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Rogers denies knowingly using Clenbuterol

By:
Cycling News
Published:
December 20, 2013, 10:58 GMT,
Updated:
December 20, 2013, 11:07 GMT
Edition:
Second Edition Cycling News, Friday, December 20, 2013
Michael Rogers (Saxo-Tinkoff) celebrates his solo victory in the Japan Cup

Michael Rogers (Saxo-Tinkoff) celebrates his solo victory in the Japan Cup

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Australian proposes contaminated meat as explanation for positive test

Michael Rogers has denied that he knowingly used Clenbuterol and has pointed to the possible consumption of contaminated meat during the Tour of Beijing as an explanation for his positive test.

The UCI announced on Wednesday that Rogers had returned an adverse analytical finding for Clenbuterol following his victory at the Japan Cup on October 20. The Saxo-Tinkoff rider had raced at the Tour of Beijing before travelling to Japan.

“I would like to make it very clear, in the strongest terms possible that I have never knowingly or deliberately ingested Clenbuterol,” Rogers said in a statement released on Friday morning.

“I can advise that during the period 8th-17th October, before arriving in Japan, I was present in China for the WorldTour race, Tour of Beijing. I understand that it has been acknowledged by the World Anti-Doping Agency (WADA) as well as other anti-doping bodies, that food contaminated with Clenbuterol is a serious problem in China.”

The Australian’s case was one of two Clenbuterol positives announced by the UCI on Wednesday. Jonathan Breyne (Crelan-Euphony) returned an adverse analytical finding for the substance during another Chinese race, the Tour of Taihu Lake, on November 5.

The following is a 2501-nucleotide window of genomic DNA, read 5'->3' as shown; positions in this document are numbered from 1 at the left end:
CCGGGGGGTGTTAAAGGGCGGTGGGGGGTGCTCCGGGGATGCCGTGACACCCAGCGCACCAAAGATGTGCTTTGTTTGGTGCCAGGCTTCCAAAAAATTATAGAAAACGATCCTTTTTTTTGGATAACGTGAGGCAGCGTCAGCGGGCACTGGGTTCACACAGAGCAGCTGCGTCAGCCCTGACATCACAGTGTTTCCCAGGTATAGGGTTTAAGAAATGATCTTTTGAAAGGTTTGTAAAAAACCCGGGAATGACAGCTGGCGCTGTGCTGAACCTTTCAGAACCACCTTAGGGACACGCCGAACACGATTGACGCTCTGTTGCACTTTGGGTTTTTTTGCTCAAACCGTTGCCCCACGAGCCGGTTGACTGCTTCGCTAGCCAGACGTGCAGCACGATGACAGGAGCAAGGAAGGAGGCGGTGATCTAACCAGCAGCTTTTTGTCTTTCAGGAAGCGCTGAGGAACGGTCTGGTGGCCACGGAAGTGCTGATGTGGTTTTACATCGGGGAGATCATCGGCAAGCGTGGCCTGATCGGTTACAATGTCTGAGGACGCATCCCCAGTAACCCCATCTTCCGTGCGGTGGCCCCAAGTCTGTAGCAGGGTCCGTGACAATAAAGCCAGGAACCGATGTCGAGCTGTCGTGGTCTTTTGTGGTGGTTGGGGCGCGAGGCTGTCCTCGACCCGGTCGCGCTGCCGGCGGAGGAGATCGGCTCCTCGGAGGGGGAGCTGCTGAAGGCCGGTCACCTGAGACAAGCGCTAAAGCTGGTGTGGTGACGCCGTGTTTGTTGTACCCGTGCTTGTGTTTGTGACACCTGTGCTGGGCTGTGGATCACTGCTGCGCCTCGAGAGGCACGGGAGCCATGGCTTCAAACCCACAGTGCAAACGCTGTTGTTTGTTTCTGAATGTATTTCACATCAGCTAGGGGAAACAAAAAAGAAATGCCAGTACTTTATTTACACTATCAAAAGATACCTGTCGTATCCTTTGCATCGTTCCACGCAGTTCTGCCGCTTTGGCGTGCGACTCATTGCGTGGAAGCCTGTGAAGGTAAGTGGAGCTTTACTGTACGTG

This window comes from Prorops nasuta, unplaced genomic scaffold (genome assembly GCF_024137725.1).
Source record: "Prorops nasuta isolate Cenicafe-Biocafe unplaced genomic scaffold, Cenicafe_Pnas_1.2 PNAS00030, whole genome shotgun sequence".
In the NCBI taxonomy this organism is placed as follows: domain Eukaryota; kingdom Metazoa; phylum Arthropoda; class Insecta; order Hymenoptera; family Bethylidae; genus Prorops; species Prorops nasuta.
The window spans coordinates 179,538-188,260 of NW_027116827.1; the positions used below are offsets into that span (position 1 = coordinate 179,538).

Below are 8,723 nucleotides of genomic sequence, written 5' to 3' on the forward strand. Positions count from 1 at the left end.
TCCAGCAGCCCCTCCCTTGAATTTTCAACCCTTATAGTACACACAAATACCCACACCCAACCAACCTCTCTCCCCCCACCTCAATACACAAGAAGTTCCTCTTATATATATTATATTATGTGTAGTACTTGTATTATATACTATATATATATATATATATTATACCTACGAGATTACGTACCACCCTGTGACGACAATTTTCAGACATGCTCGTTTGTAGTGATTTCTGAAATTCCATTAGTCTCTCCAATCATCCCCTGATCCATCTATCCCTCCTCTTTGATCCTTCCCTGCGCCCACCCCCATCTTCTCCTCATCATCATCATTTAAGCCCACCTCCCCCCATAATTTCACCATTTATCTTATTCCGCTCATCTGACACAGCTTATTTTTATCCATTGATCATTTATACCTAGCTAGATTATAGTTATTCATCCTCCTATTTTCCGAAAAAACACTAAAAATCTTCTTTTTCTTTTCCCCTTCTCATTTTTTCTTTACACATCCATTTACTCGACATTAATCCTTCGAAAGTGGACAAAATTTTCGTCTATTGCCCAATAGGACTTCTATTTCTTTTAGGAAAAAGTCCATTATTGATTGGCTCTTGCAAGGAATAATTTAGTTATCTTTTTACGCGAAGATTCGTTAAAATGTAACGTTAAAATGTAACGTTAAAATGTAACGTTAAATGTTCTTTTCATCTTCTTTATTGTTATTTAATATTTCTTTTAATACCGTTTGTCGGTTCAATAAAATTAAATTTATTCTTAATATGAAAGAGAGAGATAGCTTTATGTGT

In late November 2011 WADA issued a warning about concerns of contaminated meat and "re-emphasized the need for athletes to exercise extreme caution with regards to eating meat when traveling to competitions in China and Mexico."

Rogers’ Saxo-Tinkoff team leader Alberto Contador proposed contaminated meat as a defence for his positive test for Clenbuterol at the 2010 Tour de France, but the claim was rejected by the Court of Arbitration for Sport in February 2011, who enforced the principle of strict liability in the case. Contador was stripped of his title and handed a retroactive two-year ban.

Rogers has been provisionally suspended pending analysis of the B-sample. The 34-year-old faces a ban of two years under article 21 of the UCI’s anti-doping regulations if found guilty of a doping offence.

“In the following weeks, I will have the opportunity to explain this unfortunate situation to the UCI, in which I will give my full attention and cooperation to resolve this issue in the quickest time frame possible,” Rogers said.


 

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